Sixty-Four Percent Of Firms Working On Highway Upgrades Experienced Cars Crashing Into Their Work Zone During The Past Year, New Data Finds
Wed, 05/25/2022 – 12:38
Annual Survey by HCSS and Associated General Contractors of America Finds Drivers and Passengers are at Greater Risk of Injury and Death in Work Zone Crashes, As Officials Urge Drivers to Be Careful this Summer
Sixty-four percent of highway contractors report that motor vehicles had crashed into their construction work zones during the past year, putting motorists and workers at risk, according to the results of a new highway work zone study conducted by the Associated General Contractors of America and HCSS. In response, officials urged drivers to slow down and remain alert while passing through work zones during the summer driving season.
“The men and women of the construction industry are frequently working just a few feet, and sometimes inches, away from speeding vehicles,” said Ken Simonson, the association’s chief economist and author of the annual survey. “Drivers who are too often distracted, speeding and/or under-the-influence crash into those work zones, putting workers and themselves at risk of serious harm and death.”
According to the survey results, motorists are in even greater danger from highway work zone crashes than construction workers, Simonson noted. Eighteen percent of contractors participating in the survey experienced crashes that resulted in injury to construction workers. But more than twice as many firms–41 percent—reported experiencing a crash in which drivers or passengers were injured.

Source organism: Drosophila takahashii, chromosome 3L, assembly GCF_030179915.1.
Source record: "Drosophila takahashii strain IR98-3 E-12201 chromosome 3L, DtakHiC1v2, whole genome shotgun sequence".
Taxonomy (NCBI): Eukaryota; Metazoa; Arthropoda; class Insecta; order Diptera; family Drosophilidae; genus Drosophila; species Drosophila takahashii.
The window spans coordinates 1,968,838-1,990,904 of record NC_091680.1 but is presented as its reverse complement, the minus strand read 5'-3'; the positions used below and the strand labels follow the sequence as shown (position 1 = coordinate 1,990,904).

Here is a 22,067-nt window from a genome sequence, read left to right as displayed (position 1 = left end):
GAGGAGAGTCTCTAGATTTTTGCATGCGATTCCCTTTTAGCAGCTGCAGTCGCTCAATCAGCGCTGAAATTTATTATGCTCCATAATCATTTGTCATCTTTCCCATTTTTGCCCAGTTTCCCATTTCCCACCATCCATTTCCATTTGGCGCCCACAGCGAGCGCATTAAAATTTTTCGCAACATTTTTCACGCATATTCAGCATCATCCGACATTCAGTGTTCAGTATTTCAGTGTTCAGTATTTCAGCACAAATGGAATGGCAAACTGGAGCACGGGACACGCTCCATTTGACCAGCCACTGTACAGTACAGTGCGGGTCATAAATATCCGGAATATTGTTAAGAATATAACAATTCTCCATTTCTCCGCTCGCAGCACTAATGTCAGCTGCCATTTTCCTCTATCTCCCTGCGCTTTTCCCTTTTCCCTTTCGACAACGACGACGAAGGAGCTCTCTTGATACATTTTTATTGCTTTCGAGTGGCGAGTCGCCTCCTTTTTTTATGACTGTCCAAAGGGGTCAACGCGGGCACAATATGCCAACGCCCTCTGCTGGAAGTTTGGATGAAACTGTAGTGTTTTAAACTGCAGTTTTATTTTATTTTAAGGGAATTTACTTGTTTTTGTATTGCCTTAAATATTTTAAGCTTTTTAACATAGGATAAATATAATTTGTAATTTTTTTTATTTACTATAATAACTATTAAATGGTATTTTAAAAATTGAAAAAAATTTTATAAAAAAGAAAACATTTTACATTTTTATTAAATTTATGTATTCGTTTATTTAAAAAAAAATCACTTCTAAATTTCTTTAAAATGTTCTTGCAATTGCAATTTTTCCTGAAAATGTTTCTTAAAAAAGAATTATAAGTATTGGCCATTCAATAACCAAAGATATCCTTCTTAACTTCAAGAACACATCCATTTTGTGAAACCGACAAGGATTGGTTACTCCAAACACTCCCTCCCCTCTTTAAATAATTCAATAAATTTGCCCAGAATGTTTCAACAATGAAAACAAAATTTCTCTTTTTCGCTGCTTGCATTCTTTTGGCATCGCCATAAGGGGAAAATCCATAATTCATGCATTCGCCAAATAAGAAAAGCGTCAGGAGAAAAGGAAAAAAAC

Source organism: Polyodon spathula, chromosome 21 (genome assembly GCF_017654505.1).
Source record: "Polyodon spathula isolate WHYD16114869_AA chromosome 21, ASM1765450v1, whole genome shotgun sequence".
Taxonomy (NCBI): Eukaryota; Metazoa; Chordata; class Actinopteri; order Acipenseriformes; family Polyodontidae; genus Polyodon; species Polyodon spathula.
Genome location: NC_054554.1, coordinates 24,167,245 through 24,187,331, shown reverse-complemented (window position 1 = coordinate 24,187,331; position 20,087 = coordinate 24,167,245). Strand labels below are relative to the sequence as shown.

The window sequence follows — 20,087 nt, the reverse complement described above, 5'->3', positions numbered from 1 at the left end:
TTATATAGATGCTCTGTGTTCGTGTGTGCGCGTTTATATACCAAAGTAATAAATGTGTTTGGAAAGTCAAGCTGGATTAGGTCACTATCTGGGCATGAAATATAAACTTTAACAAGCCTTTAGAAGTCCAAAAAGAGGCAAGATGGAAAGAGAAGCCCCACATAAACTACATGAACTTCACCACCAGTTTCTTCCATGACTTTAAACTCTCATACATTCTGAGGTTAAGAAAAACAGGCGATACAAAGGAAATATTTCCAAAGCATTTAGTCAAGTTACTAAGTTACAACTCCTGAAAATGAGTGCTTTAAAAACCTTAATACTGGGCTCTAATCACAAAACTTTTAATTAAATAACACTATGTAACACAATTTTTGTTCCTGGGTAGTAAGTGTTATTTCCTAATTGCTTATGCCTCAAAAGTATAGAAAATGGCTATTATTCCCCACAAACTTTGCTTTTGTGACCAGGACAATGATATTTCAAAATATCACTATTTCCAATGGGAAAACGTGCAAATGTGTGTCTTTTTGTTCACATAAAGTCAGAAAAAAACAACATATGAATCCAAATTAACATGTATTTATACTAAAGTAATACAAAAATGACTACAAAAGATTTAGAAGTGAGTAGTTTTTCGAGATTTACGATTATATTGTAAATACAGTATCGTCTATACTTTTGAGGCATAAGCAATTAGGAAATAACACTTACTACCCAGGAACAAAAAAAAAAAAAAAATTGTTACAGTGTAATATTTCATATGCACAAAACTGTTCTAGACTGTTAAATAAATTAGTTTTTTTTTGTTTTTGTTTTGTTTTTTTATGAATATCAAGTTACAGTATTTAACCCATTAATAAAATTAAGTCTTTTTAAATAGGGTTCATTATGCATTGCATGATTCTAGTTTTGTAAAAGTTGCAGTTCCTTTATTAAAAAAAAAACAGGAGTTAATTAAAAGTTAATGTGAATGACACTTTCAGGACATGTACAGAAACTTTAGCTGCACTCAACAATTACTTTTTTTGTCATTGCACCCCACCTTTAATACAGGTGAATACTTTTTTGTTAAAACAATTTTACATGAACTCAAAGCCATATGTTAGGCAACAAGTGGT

Drivers and passengers also are twice as likely as construction workers to be killed in work zone crashes. Seven percent of contractors in the survey report that construction workers were killed in work zone crashes, while 15 percent of survey respondents report drivers or passengers were killed in those crashes.
“In many cases, vehicle speeding contributes to these crashes in work zones,” said Steve McGough, President and CEO of HCSS. “Utilizing speed cameras with a zero-tolerance policy would go a long way to protect the traveling public and our workforce.”
Simonson noted that 97 percent of contractors report that highway work zones are either as dangerous, or more dangerous, than they were a year ago. He said that figure is consistent with newly released federal data that reported motor vehicle fatalities rose to a 17-year high in 2021.
The economist added that construction firms are taking steps to improve work zone safety, through special training programs, new technology and software made available by firms like HCSS. He added that public officials need to take steps to better protect highway work zones, by boosting police presence and enacting tougher laws and penalties for drivers using their cell phones, for example.
Simonson added that the association was urging motorists, particularly those heading out for summer vacations, to be careful when passing through highway work zones. And the association is releasing a new public service video highlighting the story of a young worker who was killed by a distracted driver. “The best thing anyone can do to protect themselves and workers is to slow down, put the phone away, and pay attention when they are in a highway work zone,” Simonson urged.
The work zone safety study was based on a nationwide survey of highway construction firms the association conducted this April and May. Over 500 contractors completed the survey. Click here to view the survey results.